Millions of people experience mental illness in a given year.
From anxiety to bipolar disorder, from depression to schizophrenia, the National Alliance on Mental Illness puts the figure at about one in five adults in the U.S. — about 43.8 million people.
And when you consider their friends and co-workers, their partners, their kids and other loved ones, just about everyone is touched by mental illness in some way.
Yet, talking about mental illness and mental health can be taboo.
A new art exhibition opening Friday in Richland aims to change that. The inVisible art show aims to break down stigma and open up conversation about mental health.
“It’s impossible that there’s anyone walking around who’s not impacted (by mental health issues),” said Emily Richman, one of the show’s organizers. “If we had more conversations, there would be more opportunity to say, ‘You’re not alone.’”
An opening reception starts at 6 p.m. Friday at DrewBoy Creative gallery inside Confluent Space Tri-Cities, 285 Williams Blvd.
There’s no set admission fee, but a $4 donation is suggested. The event is family friendly and will include opening remarks and refreshments.
Richman, a performer and licensed mental health counselor associate, organized the show with DrewBoy founder Davin Diaz and board member John Roach.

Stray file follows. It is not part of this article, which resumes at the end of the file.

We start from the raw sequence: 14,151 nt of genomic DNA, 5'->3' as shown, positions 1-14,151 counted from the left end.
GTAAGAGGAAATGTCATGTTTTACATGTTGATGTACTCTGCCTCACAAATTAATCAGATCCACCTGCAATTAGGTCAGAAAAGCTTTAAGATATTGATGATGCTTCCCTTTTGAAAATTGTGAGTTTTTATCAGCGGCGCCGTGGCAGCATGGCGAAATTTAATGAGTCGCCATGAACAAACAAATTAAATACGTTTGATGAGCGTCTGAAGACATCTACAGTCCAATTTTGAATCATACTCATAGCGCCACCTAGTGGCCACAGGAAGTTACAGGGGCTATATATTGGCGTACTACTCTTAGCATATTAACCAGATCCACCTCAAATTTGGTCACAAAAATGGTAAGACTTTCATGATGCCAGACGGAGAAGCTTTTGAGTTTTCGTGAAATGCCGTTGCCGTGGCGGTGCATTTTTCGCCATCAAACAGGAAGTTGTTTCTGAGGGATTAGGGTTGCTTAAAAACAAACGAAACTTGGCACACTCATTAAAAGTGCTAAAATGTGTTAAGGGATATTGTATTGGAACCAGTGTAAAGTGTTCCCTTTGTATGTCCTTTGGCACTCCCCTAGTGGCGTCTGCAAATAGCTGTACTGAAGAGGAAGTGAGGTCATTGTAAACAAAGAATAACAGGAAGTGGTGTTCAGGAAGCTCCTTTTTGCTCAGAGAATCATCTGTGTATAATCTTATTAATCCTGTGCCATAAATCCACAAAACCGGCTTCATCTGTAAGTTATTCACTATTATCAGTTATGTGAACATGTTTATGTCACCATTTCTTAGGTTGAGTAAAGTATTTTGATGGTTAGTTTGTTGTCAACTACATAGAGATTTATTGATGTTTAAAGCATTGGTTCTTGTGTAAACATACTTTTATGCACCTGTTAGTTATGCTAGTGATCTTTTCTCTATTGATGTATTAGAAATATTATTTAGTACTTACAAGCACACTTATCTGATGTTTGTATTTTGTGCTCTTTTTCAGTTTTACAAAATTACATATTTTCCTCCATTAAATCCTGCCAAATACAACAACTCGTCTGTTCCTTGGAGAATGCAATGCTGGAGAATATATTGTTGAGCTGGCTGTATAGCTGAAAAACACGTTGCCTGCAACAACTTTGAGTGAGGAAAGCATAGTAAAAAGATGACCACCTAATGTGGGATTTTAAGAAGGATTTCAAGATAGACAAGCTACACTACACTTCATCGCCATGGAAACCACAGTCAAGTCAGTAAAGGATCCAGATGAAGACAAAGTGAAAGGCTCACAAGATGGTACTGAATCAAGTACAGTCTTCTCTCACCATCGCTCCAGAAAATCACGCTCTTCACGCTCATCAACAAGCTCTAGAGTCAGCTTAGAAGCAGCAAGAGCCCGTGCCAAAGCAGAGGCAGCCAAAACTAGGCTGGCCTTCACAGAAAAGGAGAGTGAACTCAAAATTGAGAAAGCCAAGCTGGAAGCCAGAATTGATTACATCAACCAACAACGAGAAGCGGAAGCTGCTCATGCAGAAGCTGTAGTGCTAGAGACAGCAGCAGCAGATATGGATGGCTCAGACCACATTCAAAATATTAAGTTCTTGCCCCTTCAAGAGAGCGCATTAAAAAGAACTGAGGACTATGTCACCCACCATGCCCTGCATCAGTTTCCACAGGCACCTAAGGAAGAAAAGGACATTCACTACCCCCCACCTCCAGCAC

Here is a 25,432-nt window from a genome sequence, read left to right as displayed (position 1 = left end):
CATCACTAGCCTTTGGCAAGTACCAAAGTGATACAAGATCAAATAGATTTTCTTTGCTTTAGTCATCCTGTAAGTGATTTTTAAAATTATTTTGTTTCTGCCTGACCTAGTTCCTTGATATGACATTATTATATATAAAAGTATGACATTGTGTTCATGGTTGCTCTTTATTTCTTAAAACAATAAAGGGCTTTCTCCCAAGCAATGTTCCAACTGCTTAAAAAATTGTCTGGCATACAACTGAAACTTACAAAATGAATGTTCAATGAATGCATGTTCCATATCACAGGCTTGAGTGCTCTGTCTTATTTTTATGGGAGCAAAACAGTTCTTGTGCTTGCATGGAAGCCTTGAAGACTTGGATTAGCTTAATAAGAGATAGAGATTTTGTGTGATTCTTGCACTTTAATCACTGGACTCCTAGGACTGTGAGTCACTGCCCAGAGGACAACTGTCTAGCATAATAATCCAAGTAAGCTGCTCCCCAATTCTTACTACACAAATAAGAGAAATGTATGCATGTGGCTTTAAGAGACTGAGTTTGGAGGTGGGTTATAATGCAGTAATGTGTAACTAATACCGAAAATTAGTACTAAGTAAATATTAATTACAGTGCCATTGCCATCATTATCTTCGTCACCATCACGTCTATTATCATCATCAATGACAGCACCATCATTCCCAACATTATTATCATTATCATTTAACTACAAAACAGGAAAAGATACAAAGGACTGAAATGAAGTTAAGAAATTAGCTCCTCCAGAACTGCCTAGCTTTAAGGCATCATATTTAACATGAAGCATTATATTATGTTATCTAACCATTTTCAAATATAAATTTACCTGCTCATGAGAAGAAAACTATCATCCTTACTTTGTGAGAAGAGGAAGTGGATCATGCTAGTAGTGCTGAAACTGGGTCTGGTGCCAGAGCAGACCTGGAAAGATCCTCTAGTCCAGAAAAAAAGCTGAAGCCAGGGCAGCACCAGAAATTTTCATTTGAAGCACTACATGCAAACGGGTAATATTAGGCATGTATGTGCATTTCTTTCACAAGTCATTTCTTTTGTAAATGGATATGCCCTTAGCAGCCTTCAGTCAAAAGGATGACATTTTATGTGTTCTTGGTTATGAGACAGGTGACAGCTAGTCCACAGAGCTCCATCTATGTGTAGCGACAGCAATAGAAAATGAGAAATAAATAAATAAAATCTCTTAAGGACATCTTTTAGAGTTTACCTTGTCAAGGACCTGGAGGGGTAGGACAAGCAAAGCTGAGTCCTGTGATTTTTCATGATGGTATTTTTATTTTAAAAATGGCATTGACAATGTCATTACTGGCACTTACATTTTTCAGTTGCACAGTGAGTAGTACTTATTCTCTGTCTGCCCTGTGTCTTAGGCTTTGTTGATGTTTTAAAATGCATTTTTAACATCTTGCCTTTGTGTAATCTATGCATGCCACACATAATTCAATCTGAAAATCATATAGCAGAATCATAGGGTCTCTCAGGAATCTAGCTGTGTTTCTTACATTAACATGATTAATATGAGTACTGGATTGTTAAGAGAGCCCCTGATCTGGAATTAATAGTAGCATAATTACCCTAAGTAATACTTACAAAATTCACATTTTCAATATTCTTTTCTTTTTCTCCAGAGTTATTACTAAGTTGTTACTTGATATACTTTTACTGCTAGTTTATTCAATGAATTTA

Diaz said the topic “seemed timely, it seemed necessary.”
Like Richman and Roach, he said he’s blown away by the work produced for the show.
Made up largely of paintings and photographs, the exhibition will be on display at the gallery through June 3.
A dozen artists were asked to create pieces centered on mental health. They are: Bobi Wilson, Ayleen Wood, Maridy Roper, Madison Rosenbaum, Heather Willoughby, Jessica Vorheis, Kyle Cox, Quinton Maldonado, Denise Bowles, Jeremiah Griffith, Felicia Follum and Thelma Triplett.
Lourdes Health, NAMI Tri-Cities, Castle Event Catering and Joe Cruz are sponsoring the show.
A video booth will be set up, with attendees invited to share testimonials related to mental health. They’ll pieced together in a short documentary.
Richman, Diaz and Roach said the goal of inVisible is to provide information, break down negative stereotypes, build empathy and create a safe place for people to talk about mental health.
Art is an effective way to do that, Roach said.
“One of the best ways to dissolve barriers and allow those conversations to happen is through art,” he said, adding that “the art on the walls (in this show) is of the quality and caliber that can start these conversations.”
Talking about mental health is critically important — for the community and for individuals, he said.
“Sometimes all it takes is someone talking about their experience for someone else to speak about theirs. Speaking it out loud is a huge positive step toward change,” he said. “We’re creating space in the gallery for conversation, and (we hope) people will carry out with them an intentional, willful desire to create those same kinds of vulnerable spaces in their day-to-day life.”
More on DrewBoy Creative: drewboycreative.com.